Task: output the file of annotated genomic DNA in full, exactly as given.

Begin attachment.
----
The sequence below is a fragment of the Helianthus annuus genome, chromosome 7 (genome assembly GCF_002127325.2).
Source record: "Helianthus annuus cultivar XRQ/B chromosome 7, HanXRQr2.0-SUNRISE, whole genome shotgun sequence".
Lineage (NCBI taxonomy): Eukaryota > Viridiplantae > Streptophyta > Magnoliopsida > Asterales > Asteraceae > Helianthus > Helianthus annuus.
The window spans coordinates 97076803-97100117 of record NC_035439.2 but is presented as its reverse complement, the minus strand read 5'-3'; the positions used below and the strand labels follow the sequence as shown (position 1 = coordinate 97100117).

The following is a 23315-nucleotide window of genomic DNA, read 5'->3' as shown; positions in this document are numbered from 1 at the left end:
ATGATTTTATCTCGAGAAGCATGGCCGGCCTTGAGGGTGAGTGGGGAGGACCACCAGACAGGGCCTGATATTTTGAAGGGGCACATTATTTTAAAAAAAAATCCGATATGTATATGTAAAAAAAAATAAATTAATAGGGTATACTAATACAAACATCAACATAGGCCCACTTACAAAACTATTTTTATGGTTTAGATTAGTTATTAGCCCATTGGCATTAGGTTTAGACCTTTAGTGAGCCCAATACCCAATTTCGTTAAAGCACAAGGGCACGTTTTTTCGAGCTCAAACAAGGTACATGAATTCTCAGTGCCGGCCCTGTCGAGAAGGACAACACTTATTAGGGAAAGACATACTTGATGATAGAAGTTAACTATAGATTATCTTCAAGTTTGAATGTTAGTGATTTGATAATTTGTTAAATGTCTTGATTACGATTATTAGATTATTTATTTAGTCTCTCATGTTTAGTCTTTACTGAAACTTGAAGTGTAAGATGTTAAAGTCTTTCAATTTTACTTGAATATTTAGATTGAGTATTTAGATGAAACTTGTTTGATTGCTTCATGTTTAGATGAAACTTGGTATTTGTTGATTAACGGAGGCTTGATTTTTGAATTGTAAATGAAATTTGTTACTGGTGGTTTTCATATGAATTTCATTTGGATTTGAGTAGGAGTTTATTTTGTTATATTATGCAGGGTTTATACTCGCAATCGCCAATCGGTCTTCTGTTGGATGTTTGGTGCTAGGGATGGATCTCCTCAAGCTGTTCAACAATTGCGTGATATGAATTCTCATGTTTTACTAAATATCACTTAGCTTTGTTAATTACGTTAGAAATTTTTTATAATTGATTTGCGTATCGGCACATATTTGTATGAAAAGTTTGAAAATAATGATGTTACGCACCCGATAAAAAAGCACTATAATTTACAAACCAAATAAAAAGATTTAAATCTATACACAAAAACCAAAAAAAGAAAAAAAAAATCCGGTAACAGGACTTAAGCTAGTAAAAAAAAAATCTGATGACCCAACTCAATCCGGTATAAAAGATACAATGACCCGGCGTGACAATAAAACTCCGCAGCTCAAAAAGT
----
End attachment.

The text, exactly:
The sequence below is a fragment of the Helianthus annuus genome, chromosome 7 (genome assembly GCF_002127325.2).
Source record: "Helianthus annuus cultivar XRQ/B chromosome 7, HanXRQr2.0-SUNRISE, whole genome shotgun sequence".
Lineage (NCBI taxonomy): Eukaryota > Viridiplantae > Streptophyta > Magnoliopsida > Asterales > Asteraceae > Helianthus > Helianthus annuus.
The window spans coordinates 97076803-97100117 of record NC_035439.2 but is presented as its reverse complement, the minus strand read 5'-3'; the positions used below and the strand labels follow the sequence as shown (position 1 = coordinate 97100117).

The following is a 23315-nucleotide window of genomic DNA, read 5'->3' as shown; positions in this document are numbered from 1 at the left end:
ATGATTTTATCTCGAGAAGCATGGCCGGCCTTGAGGGTGAGTGGGGAGGACCACCAGACAGGGCCTGATATTTTGAAGGGGCACATTATTTTAAAAAAAAATCCGATATGTATATGTAAAAAAAAATAAATTAATAGGGTATACTAATACAAACATCAACATAGGCCCACTTACAAAACTATTTTTATGGTTTAGATTAGTTATTAGCCCATTGGCATTAGGTTTAGACCTTTAGTGAGCCCAATACCCAATTTCGTTAAAGCACAAGGGCACGTTTTTTCGAGCTCAAACAAGGTACATGAATTCTCAGTGCCGGCCCTGTCGAGAAGGACAACACTTATTAGGGAAAGACATACTTGATGATAGAAGTTAACTATAGATTATCTTCAAGTTTGAATGTTAGTGATTTGATAATTTGTTAAATGTCTTGATTACGATTATTAGATTATTTATTTAGTCTCTCATGTTTAGTCTTTACTGAAACTTGAAGTGTAAGATGTTAAAGTCTTTCAATTTTACTTGAATATTTAGATTGAGTATTTAGATGAAACTTGTTTGATTGCTTCATGTTTAGATGAAACTTGGTATTTGTTGATTAACGGAGGCTTGATTTTTGAATTGTAAATGAAATTTGTTACTGGTGGTTTTCATATGAATTTCATTTGGATTTGAGTAGGAGTTTATTTTGTTATATTATGCAGGGTTTATACTCGCAATCGCCAATCGGTCTTCTGTTGGATGTTTGGTGCTAGGGATGGATCTCCTCAAGCTGTTCAACAATTGCGTGATATGAATTCTCATGTTTTACTAAATATCACTTAGCTTTGTTAATTACGTTAGAAATTTTTTATAATTGATTTGCGTATCGGCACATATTTGTATGAAAAGTTTGAAAATAATGATGTTACGCACCCGATAAAAAAGCACTATAATTTACAAACCAAATAAAAAGATTTAAATCTATACACAAAAACCAAAAAAAGAAAAAAAAAATCCGGTAACAGGACTTAAGCTAGTAAAAAAAAAATCTGATGACCCAACTCAATCCGGTATAAAAGATACAATGACCCGGCGTGACAATAAAACTCCGCAGCTCAAAAAGT